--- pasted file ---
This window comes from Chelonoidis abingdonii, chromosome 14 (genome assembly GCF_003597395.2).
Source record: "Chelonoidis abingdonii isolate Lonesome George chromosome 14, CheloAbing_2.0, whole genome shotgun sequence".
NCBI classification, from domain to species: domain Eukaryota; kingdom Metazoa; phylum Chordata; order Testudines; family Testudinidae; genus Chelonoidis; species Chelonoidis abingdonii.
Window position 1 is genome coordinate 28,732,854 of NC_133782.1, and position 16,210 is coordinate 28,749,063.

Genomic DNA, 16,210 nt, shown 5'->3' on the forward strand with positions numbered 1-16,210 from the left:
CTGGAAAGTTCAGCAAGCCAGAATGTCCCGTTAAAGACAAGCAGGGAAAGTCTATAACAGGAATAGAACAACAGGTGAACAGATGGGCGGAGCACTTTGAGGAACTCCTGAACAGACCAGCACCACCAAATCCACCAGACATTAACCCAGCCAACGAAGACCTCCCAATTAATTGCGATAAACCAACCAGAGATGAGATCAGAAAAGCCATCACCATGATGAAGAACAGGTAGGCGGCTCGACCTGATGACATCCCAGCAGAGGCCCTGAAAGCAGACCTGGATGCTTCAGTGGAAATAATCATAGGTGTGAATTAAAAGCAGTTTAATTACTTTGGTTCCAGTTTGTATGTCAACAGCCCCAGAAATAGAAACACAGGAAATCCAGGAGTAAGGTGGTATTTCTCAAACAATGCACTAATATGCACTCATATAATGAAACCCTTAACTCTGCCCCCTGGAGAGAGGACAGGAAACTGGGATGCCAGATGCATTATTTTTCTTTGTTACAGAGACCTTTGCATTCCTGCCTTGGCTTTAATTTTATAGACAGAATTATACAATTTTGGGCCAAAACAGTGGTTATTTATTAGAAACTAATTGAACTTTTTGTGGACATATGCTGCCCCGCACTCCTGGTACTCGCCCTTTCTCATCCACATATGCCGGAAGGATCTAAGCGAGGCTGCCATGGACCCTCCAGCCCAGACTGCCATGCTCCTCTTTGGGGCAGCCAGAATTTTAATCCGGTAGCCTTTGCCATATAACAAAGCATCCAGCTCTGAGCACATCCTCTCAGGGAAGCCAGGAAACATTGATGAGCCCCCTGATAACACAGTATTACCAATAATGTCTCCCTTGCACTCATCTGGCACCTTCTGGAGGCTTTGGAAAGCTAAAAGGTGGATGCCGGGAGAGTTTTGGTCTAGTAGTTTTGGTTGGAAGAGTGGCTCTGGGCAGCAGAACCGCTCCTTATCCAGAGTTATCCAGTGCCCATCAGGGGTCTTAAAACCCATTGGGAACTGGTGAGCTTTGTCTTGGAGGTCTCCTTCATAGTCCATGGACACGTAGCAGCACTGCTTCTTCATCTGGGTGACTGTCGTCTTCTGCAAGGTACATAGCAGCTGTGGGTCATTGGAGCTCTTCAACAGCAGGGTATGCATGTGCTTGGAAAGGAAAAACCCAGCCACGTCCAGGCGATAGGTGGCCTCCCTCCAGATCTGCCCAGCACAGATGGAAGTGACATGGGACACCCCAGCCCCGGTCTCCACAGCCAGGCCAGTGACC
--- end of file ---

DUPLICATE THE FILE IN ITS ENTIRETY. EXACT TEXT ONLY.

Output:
This window comes from Chelonoidis abingdonii, chromosome 14 (genome assembly GCF_003597395.2).
Source record: "Chelonoidis abingdonii isolate Lonesome George chromosome 14, CheloAbing_2.0, whole genome shotgun sequence".
NCBI classification, from domain to species: domain Eukaryota; kingdom Metazoa; phylum Chordata; order Testudines; family Testudinidae; genus Chelonoidis; species Chelonoidis abingdonii.
Window position 1 is genome coordinate 28,732,854 of NC_133782.1, and position 16,210 is coordinate 28,749,063.

Genomic DNA, 16,210 nt, shown 5'->3' on the forward strand with positions numbered 1-16,210 from the left:
CTGGAAAGTTCAGCAAGCCAGAATGTCCCGTTAAAGACAAGCAGGGAAAGTCTATAACAGGAATAGAACAACAGGTGAACAGATGGGCGGAGCACTTTGAGGAACTCCTGAACAGACCAGCACCACCAAATCCACCAGACATTAACCCAGCCAACGAAGACCTCCCAATTAATTGCGATAAACCAACCAGAGATGAGATCAGAAAAGCCATCACCATGATGAAGAACAGGTAGGCGGCTCGACCTGATGACATCCCAGCAGAGGCCCTGAAAGCAGACCTGGATGCTTCAGTGGAAATAATCATAGGTGTGAATTAAAAGCAGTTTAATTACTTTGGTTCCAGTTTGTATGTCAACAGCCCCAGAAATAGAAACACAGGAAATCCAGGAGTAAGGTGGTATTTCTCAAACAATGCACTAATATGCACTCATATAATGAAACCCTTAACTCTGCCCCCTGGAGAGAGGACAGGAAACTGGGATGCCAGATGCATTATTTTTCTTTGTTACAGAGACCTTTGCATTCCTGCCTTGGCTTTAATTTTATAGACAGAATTATACAATTTTGGGCCAAAACAGTGGTTATTTATTAGAAACTAATTGAACTTTTTGTGGACATATGCTGCCCCGCACTCCTGGTACTCGCCCTTTCTCATCCACATATGCCGGAAGGATCTAAGCGAGGCTGCCATGGACCCTCCAGCCCAGACTGCCATGCTCCTCTTTGGGGCAGCCAGAATTTTAATCCGGTAGCCTTTGCCATATAACAAAGCATCCAGCTCTGAGCACATCCTCTCAGGGAAGCCAGGAAACATTGATGAGCCCCCTGATAACACAGTATTACCAATAATGTCTCCCTTGCACTCATCTGGCACCTTCTGGAGGCTTTGGAAAGCTAAAAGGTGGATGCCGGGAGAGTTTTGGTCTAGTAGTTTTGGTTGGAAGAGTGGCTCTGGGCAGCAGAACCGCTCCTTATCCAGAGTTATCCAGTGCCCATCAGGGGTCTTAAAACCCATTGGGAACTGGTGAGCTTTGTCTTGGAGGTCTCCTTCATAGTCCATGGACACGTAGCAGCACTGCTTCTTCATCTGGGTGACTGTCGTCTTCTGCAAGGTACATAGCAGCTGTGGGTCATTGGAGCTCTTCAACAGCAGGGTATGCATGTGCTTGGAAAGGAAAAACCCAGCCACGTCCAGGCGATAGGTGGCCTCCCTCCAGATCTGCCCAGCACAGATGGAAGTGACATGGGACACCCCAGCCCCGGTCTCCACAGCCAGGCCAGTGACC